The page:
Limited sexual segregation in a dimorphic avian scavenger, the Andean condor
PERRIG, PAULA L.; LAMBERTUCCI, SERGIO A.; ALARCÓN, PABLO A. E.; MIDDLETON, ARTHUR D.; PADRÓ, JULIÁN; PLAZA, PABLO I.; BLANCO, GUILLERMO; ZAPATA, JOSÉ A. SÁNCHEZ; DONÁZAR, JOSÉ A.; PAULI, JONATHAN N.
Año: 2021 vol. 196 p. 77 - 88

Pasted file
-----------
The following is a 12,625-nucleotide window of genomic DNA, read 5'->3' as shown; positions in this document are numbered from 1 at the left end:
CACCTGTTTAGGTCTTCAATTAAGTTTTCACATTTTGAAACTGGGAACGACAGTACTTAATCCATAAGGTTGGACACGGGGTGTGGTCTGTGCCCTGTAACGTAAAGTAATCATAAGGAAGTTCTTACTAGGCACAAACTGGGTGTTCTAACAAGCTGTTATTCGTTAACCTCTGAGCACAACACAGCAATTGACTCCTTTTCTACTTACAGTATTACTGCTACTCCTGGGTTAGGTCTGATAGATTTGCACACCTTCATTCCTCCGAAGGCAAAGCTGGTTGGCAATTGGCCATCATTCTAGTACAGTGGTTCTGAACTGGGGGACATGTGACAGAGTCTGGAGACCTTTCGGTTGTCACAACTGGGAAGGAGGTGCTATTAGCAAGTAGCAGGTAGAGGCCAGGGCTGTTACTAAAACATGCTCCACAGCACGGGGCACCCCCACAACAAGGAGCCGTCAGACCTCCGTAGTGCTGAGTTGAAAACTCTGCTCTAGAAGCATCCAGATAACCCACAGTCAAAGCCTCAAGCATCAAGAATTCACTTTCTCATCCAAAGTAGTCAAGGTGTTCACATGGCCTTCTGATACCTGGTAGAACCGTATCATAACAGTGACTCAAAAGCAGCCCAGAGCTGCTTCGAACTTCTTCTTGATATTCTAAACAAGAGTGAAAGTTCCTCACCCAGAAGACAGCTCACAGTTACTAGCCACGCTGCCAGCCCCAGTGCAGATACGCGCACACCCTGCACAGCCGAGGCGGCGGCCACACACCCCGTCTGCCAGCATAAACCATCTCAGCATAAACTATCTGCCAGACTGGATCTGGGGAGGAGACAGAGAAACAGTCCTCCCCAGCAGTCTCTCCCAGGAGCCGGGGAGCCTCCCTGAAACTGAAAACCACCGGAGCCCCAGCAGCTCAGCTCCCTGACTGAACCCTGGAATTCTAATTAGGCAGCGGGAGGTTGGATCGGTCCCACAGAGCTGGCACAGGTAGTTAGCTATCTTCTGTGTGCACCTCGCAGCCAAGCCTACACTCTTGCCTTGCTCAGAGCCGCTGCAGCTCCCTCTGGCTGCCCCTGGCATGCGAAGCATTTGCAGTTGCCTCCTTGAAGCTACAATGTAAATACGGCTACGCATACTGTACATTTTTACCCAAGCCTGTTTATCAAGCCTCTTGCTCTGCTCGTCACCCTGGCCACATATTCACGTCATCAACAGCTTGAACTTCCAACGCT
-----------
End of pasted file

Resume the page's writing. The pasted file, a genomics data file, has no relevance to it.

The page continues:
Sexual segregation is widely reported among sexually dimorphic species and generally attributed to intraspecific competition. Prey diversity and human activities can reinforce niche segregation by increasing resource heterogeneity. Here, we explored trophic and spatial sexual segregation in the only avian scavenger that exhibits pronounced sexual size dimorphism (up to 50% difference in body mass) and a highly despotic social system, the Andean condor (Vultur gryphus). We predicted that larger and dominant males would exclude smaller and subordinate females from high-quality resources, leading to sexual segregation particularly in human-dominated landscapes showing increased prey diversity. We compared resource use between females and males across six sites in Argentina featuring a range of prey diversity via stable isotopes analysis of molted feathers (n = 141 individuals). We then focused on two sites featuring contrasting levels of prey diversity and quantified assimilated diet via stable isotopes and space use via GPS monitoring (n = 23 and 12 tagged individuals). We found no clear differences in isotopic niche space, individual variation in isotopic signature, or assimilated diet between females and males. However, there were differences in foraging locations between sexes, with females apparently using areas of fewer food resources more frequently than males. Local conditions defined the dynamics of fine-scale sexual differences in foraging sites; yet, unpredictable and ephemeral carrion resources likely prevent segregation by sexes at the landscape scale. Our study highlights complex dynamics of sexual segregation in vultures and the relevancy of analyses under multiple spatial?temporal scales to explore segregation in social species.